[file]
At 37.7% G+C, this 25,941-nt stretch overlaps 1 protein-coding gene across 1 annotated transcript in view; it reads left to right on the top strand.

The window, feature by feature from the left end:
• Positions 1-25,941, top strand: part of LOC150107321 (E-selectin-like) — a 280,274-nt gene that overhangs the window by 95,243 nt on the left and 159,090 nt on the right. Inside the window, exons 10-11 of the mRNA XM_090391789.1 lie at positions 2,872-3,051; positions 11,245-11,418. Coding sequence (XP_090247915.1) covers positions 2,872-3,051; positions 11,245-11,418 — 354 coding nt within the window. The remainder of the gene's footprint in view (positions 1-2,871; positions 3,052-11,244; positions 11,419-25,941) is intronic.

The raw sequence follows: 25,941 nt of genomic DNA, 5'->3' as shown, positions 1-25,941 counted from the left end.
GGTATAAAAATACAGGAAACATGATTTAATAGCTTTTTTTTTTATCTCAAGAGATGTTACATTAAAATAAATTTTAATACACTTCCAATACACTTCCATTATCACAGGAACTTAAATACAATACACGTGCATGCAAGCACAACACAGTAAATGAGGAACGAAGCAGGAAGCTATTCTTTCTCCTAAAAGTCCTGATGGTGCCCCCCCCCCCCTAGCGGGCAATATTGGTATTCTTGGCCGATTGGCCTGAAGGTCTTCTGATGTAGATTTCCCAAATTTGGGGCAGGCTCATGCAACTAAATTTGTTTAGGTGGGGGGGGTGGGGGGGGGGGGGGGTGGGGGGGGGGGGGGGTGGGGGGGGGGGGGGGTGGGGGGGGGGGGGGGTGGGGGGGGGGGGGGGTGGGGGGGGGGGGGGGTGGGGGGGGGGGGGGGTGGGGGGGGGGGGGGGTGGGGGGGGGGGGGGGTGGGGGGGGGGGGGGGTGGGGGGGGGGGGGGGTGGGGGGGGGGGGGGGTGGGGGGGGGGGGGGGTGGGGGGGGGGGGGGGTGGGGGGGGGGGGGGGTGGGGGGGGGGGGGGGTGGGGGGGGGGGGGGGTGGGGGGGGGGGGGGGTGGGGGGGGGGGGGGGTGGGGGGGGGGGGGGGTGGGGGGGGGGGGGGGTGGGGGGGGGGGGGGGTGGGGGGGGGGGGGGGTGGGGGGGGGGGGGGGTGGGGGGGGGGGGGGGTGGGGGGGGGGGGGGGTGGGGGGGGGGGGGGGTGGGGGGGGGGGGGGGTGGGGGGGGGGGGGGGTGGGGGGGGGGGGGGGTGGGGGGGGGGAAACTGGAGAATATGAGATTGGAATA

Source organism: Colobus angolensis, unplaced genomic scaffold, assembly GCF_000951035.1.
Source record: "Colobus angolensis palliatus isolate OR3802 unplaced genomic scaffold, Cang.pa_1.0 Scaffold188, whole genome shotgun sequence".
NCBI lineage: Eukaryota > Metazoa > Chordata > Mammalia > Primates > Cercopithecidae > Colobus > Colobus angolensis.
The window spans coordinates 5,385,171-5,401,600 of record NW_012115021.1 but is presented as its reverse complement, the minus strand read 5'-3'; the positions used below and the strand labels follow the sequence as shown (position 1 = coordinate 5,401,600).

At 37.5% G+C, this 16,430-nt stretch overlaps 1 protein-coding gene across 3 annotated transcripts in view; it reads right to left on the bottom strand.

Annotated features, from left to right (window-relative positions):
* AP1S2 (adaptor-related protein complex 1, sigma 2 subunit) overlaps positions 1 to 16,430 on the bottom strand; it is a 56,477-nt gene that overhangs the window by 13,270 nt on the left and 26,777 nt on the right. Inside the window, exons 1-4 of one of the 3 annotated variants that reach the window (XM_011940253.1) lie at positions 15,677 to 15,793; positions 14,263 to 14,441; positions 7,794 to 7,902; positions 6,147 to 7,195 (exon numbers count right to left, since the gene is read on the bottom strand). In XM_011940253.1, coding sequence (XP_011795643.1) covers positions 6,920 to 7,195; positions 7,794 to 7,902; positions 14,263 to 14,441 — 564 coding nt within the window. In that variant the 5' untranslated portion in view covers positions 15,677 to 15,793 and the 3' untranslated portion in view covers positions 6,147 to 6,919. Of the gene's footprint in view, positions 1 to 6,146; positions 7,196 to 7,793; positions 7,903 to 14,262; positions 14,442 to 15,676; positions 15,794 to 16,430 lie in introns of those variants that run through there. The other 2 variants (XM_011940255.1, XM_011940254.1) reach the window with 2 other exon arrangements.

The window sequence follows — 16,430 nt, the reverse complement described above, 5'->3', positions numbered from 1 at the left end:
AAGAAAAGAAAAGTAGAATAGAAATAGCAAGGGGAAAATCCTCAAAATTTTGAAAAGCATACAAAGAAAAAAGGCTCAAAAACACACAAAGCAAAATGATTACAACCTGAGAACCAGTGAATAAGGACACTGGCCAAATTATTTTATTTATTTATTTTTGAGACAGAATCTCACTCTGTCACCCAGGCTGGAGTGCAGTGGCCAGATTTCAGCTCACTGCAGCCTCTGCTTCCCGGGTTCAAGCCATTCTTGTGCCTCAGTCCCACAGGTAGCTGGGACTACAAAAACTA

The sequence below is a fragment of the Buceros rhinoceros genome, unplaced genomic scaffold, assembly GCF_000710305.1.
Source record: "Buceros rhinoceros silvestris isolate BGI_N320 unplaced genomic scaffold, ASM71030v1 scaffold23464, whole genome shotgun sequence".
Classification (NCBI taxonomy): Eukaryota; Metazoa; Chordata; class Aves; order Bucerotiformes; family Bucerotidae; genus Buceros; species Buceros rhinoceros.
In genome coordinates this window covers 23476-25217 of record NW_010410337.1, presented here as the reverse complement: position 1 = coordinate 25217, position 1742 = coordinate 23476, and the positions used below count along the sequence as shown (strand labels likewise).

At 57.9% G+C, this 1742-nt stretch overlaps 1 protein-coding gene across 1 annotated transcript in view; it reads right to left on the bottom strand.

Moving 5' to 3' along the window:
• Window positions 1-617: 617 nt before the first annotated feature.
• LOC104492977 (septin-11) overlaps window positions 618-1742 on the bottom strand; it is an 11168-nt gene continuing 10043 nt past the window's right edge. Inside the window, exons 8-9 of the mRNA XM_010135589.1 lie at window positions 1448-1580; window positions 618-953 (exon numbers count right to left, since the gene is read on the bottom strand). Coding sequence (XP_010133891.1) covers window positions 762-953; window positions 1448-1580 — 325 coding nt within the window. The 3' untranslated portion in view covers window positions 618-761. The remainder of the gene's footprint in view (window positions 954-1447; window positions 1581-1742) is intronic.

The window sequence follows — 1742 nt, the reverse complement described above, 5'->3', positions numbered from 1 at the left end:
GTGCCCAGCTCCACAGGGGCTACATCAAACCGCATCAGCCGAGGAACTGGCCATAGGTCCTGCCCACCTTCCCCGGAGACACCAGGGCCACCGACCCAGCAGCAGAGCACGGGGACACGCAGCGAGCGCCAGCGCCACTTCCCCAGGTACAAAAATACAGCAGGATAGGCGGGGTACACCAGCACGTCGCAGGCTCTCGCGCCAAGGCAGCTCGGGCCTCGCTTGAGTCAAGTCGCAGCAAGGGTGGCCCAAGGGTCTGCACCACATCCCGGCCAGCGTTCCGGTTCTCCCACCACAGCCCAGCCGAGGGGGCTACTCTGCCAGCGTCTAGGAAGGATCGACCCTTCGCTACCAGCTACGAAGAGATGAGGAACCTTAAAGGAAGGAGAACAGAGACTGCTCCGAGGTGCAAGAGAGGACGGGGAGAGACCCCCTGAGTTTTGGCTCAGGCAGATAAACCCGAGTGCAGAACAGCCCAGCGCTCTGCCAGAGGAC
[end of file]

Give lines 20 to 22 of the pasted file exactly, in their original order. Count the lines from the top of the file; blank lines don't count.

Moving 5' to 3' along the window:
• Window positions 1-617: 617 nt before the first annotated feature.
• LOC104492977 (septin-11) overlaps window positions 618-1742 on the bottom strand; it is an 11168-nt gene continuing 10043 nt past the window's right edge. Inside the window, exons 8-9 of the mRNA XM_010135589.1 lie at window positions 1448-1580; window positions 618-953 (exon numbers count right to left, since the gene is read on the bottom strand). Coding sequence (XP_010133891.1) covers window positions 762-953; window positions 1448-1580 — 325 coding nt within the window. The 3' untranslated portion in view covers window positions 618-761. The remainder of the gene's footprint in view (window positions 954-1447; window positions 1581-1742) is intronic.